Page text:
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Re: Perl vs. Python for prime numbers

by pvaldes (Chaplain)
on Jun 15, 2013 at 10:50 UTC ( #1039108=note: print w/ replies, xml ) Need Help??


in reply to Perl vs. Python for prime numbers

This is a message from "saving electrons for better purposes.org"

my @perfectly_well_known_prime_number_under_thousand = (2, 3, 5, 7, 11 +, 13, 17, 19, 23, 29, 31, 37, 41, 43, 47, 53, 59, 61, 67, 71, 73, 79, + 83, 89, 97, 101, 103, 107, 109, 113, 127, 131, 137, 139, 149, 151, 1 +57, 163, 167, 173, 179, 181, 191, 193, 197, 199, 211, 223, 227, 229, +233, 239, 241, 251, 257, 263, 269, 271, 277, 281, 283, 293, 307, 311, + 313, 317, 331, 337, 347, 349, 353, 359, 367, 373, 379, 383, 389, 397 +, 401, 409, 419, 421, 431, 433, 439, 443, 449, 457, 461, 463, 467, 47 +9, 487, 491, 499, 503, 509, 521, 523, 541, 547, 557, 563, 569, 571, 5 +77, 587, 593, 599, 601, 607, 613, 617, 619, 631, 641, 643, 647, 653, +659, 661, 673, 677, 683, 691, 701, 709, 719, 727, 733, 739, 743, 751, + 757, 761, 769, 773, 787, 797, 809, 811, 821, 823, 827, 829, 839, 853 +, 857, 859, 863, 877, 881, 883, 887, 907, 911, 919, 929, 937, 941, 94 +7, 953, 967, 971, 977, 983, 991, 997); foreach (@perfectly_well_known_prime_number_under_thousand){ print $_," is a prime number and everybody knows it. I will not spend +CPU cycles in vain\n"}

(I bet that this is faster...) ;-)


Comment on Re: Perl vs. Python for prime numbers
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Re^2: Perl vs. Python for prime numbers
by danaj (Monk) on Jun 22, 2013 at 09:28 UTC
    We could save typing and electrons:
    use Math::Prime::Util qw/forprimes/; forprimes { say } 1000; # optionally takes range a,b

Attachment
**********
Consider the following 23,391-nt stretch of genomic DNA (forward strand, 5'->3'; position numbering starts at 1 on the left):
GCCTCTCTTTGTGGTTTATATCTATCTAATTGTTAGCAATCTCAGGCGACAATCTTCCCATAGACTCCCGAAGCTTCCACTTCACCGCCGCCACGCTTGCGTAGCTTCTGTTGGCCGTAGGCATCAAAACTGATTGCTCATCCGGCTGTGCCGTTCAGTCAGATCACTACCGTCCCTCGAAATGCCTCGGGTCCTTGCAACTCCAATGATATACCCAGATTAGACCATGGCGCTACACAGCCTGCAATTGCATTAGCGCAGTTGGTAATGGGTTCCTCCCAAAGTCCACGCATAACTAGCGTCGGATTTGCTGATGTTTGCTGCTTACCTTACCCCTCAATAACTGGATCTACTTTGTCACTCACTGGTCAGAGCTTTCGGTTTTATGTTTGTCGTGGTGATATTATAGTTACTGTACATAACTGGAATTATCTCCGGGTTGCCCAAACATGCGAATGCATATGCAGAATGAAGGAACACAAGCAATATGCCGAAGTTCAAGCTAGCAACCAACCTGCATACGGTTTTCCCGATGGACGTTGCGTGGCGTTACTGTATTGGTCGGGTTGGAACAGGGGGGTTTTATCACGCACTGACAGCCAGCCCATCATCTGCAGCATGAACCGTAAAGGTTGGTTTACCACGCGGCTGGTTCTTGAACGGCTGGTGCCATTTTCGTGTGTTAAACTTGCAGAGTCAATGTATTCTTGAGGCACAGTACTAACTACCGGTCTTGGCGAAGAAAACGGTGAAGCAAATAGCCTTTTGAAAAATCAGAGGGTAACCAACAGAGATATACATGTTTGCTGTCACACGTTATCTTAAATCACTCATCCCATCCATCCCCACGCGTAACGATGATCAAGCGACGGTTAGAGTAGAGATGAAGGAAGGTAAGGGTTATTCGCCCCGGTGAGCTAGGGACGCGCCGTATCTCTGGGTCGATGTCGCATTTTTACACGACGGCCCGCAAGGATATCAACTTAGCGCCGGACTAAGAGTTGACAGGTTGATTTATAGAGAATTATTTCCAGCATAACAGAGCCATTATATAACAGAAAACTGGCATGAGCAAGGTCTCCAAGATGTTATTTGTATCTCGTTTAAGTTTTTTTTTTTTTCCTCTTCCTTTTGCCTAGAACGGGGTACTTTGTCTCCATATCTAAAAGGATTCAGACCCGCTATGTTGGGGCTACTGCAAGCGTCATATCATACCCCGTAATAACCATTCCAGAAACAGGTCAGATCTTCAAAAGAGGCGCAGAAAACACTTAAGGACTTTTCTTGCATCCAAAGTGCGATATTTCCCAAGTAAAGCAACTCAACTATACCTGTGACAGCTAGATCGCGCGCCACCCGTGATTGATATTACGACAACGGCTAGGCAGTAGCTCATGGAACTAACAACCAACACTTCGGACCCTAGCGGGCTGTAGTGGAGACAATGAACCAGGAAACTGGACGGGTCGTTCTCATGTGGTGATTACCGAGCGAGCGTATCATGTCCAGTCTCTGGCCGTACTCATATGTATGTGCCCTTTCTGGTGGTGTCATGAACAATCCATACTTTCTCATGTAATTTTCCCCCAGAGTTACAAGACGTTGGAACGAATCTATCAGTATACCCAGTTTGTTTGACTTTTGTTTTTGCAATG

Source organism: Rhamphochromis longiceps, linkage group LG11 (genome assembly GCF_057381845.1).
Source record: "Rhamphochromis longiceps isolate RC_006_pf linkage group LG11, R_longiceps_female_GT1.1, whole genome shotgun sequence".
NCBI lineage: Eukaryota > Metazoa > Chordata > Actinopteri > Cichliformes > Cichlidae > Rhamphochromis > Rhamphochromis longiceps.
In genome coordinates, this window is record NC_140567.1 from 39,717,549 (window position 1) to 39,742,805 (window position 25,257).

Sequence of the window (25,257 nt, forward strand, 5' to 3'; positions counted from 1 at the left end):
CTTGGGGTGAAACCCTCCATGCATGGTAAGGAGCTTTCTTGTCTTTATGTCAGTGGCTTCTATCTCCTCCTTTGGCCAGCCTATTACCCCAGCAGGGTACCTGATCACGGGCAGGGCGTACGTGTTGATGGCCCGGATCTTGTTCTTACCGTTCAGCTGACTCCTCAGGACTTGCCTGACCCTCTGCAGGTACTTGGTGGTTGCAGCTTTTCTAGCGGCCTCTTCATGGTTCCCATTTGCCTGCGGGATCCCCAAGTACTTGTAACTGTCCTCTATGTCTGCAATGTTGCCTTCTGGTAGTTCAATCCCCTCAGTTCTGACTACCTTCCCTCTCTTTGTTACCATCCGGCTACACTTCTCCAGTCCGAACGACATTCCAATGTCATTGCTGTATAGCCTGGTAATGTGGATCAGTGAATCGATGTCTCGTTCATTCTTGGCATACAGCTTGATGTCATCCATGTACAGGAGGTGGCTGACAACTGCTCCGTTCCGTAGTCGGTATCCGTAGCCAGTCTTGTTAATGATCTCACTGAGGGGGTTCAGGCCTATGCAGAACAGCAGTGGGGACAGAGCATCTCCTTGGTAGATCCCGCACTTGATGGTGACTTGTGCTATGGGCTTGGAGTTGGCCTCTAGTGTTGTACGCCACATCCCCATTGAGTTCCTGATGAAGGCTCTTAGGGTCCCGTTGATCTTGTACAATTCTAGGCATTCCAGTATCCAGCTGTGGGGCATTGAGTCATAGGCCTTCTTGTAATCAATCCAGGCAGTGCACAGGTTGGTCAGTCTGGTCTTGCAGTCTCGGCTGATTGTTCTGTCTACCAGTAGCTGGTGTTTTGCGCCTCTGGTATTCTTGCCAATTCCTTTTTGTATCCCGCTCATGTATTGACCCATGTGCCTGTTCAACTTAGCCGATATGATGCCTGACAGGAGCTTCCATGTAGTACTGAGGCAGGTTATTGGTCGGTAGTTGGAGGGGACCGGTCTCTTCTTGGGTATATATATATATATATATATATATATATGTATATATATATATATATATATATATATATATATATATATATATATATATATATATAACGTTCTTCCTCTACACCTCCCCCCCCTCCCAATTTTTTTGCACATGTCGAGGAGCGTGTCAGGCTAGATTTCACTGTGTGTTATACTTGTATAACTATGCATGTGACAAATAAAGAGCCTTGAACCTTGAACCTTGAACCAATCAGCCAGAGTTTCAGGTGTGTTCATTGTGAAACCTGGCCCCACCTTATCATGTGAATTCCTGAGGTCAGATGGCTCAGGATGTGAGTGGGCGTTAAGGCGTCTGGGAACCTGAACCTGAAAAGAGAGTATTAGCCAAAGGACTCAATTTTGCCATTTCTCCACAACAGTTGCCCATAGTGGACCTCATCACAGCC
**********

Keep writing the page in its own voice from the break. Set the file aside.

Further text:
OK, it's cheating using modules. But it's easy, and it also uses a segmented sieve so should be efficient even with large values (e.g. list the primes between 10**18 and 10**18+100000), and works with bigints too.

    Some Python ways to do this, all of which are *much* faster than the OP code when we want anything more than tiny values like 1000. There are probably even better ways.

    Using sympy. Much slower than the Perl module:

    from sympy import sieve for i in sieve.primerange(2,1000): print i

    using gmpy2 (only ~2x slower than the Perl module):

    import gmpy2 n = 2 while n <= 1000: print n n = gmpy2.next_prime(n)

    Or some Python by hand that is very fast:

    from math import sqrt, ceil def rwh_primes(n): # http://stackoverflow.com/questions/2068372/fastest-way-to-list-a +ll-primes-below-n-in-python/3035188#3035188 """ Input n>=6, Returns a list of primes, 2 <= p < n """ correction = (n%6>1) n = {0:n,1:n-1,2:n+4,3:n+3,4:n+2,5:n+1}[n%6] sieve = [True] * (n/3) sieve[0] = False for i in xrange(int(n**0.5)/3+1): if sieve[i]: k=3*i+1|1 sieve[ ((k*k)/3) ::2*k]=[False]*((n/6-(k*k)/6-1)/k+1 +) sieve[(k*k+4*k-2*k*(i&1))/3::2*k]=[False]*((n/6-(k*k+4*k-2*k*( +i&1))/6-1)/k+1) sieve[n/3-correction] = False # If you want the count: return 2 + sum(sieve) return [2,3] + [3*i+1|1 for i in xrange(1,n/3-correction) if sieve +[i]] for i in rwh_primes(1000): print i

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